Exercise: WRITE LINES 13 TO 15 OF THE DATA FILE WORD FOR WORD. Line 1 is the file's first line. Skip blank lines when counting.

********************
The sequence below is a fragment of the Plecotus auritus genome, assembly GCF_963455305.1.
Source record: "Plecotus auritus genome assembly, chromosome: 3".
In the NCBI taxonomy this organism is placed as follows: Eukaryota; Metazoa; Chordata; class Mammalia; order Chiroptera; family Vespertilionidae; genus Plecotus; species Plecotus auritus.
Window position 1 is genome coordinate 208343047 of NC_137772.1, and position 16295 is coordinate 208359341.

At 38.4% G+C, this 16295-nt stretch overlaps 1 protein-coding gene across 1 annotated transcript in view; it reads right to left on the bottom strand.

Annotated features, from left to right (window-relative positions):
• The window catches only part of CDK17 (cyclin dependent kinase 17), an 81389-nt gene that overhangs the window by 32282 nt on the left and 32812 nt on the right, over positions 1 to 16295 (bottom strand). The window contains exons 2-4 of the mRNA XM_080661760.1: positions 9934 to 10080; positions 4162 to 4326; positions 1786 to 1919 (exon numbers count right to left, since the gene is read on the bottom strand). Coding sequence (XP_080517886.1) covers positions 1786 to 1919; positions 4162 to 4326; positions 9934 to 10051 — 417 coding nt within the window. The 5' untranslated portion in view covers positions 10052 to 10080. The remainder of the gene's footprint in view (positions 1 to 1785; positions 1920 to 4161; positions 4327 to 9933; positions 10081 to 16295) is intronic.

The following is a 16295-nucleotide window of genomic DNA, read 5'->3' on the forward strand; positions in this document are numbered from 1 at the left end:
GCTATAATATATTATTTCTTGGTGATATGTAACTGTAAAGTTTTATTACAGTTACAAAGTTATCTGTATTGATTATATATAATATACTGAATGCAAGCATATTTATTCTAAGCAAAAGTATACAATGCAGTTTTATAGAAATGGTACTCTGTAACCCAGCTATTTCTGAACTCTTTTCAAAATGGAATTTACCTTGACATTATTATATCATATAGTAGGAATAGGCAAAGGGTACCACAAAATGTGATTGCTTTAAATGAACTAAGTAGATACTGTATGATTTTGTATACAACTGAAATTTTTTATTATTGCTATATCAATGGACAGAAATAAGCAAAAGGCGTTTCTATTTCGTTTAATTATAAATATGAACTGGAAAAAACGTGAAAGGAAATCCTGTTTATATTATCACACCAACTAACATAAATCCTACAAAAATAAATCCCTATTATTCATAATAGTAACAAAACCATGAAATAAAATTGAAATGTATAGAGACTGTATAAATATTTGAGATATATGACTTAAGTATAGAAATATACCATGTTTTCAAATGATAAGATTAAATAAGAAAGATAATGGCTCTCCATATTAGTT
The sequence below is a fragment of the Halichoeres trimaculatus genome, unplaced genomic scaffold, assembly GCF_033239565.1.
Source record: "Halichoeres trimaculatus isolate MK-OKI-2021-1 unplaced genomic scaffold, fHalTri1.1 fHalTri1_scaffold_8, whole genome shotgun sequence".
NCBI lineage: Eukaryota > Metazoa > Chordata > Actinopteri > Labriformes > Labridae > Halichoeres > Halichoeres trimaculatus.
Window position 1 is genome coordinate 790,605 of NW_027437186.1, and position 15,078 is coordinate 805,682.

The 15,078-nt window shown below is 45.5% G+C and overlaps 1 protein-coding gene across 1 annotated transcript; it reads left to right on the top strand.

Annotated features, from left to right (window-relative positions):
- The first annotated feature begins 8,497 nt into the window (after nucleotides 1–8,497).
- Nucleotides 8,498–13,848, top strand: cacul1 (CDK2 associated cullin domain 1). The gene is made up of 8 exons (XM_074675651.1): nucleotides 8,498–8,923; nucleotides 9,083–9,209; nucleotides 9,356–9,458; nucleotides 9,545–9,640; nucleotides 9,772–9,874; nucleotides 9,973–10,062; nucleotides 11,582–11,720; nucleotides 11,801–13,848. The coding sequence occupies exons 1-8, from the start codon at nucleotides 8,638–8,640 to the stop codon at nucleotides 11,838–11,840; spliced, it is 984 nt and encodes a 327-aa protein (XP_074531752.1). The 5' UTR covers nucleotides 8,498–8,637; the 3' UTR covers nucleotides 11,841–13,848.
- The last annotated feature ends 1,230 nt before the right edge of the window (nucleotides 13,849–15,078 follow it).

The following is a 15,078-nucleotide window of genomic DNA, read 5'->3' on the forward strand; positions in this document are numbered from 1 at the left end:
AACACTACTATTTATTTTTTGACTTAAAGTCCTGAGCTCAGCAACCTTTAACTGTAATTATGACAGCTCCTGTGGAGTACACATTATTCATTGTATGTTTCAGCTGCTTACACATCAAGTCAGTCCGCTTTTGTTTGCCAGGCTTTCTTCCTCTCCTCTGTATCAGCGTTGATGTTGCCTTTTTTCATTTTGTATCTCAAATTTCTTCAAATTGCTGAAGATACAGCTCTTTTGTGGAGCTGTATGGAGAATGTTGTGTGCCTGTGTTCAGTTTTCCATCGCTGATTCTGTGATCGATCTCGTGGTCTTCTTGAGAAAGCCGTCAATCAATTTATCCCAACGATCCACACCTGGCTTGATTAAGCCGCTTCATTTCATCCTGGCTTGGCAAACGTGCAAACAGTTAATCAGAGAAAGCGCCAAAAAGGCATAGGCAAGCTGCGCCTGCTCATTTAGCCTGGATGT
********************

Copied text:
Window position 1 is genome coordinate 790,605 of NW_027437186.1, and position 15,078 is coordinate 805,682.

The 15,078-nt window shown below is 45.5% G+C and overlaps 1 protein-coding gene across 1 annotated transcript; it reads left to right on the top strand.

Annotated features, from left to right (window-relative positions):